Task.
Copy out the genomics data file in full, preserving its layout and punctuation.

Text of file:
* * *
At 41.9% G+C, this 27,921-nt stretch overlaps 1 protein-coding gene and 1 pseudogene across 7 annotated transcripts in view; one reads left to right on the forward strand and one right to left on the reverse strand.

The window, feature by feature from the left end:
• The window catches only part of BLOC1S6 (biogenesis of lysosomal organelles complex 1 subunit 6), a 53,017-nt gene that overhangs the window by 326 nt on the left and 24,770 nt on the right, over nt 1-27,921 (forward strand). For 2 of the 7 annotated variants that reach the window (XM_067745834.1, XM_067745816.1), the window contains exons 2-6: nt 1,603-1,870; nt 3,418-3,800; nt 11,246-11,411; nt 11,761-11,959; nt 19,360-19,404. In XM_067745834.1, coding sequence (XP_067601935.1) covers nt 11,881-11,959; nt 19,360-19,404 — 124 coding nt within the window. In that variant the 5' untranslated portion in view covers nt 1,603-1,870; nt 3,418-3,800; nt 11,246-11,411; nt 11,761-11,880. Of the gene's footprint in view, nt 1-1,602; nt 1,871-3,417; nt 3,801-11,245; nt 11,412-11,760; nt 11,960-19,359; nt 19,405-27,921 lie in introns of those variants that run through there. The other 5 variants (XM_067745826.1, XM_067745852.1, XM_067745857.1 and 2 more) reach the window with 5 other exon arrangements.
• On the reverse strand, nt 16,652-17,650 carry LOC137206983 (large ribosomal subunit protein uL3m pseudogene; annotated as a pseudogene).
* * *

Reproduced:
At 41.9% G+C, this 27,921-nt stretch overlaps 1 protein-coding gene and 1 pseudogene across 7 annotated transcripts in view; one reads left to right on the forward strand and one right to left on the reverse strand.

The window, feature by feature from the left end:
• The window catches only part of BLOC1S6 (biogenesis of lysosomal organelles complex 1 subunit 6), a 53,017-nt gene that overhangs the window by 326 nt on the left and 24,770 nt on the right, over nt 1-27,921 (forward strand). For 2 of the 7 annotated variants that reach the window (XM_067745834.1, XM_067745816.1), the window contains exons 2-6: nt 1,603-1,870; nt 3,418-3,800; nt 11,246-11,411; nt 11,761-11,959; nt 19,360-19,404. In XM_067745834.1, coding sequence (XP_067601935.1) covers nt 11,881-11,959; nt 19,360-19,404 — 124 coding nt within the window. In that variant the 5' untranslated portion in view covers nt 1,603-1,870; nt 3,418-3,800; nt 11,246-11,411; nt 11,761-11,880. Of the gene's footprint in view, nt 1-1,602; nt 1,871-3,417; nt 3,801-11,245; nt 11,412-11,760; nt 11,960-19,359; nt 19,405-27,921 lie in introns of those variants that run through there. The other 5 variants (XM_067745826.1, XM_067745852.1, XM_067745857.1 and 2 more) reach the window with 5 other exon arrangements.
• On the reverse strand, nt 16,652-17,650 carry LOC137206983 (large ribosomal subunit protein uL3m pseudogene; annotated as a pseudogene).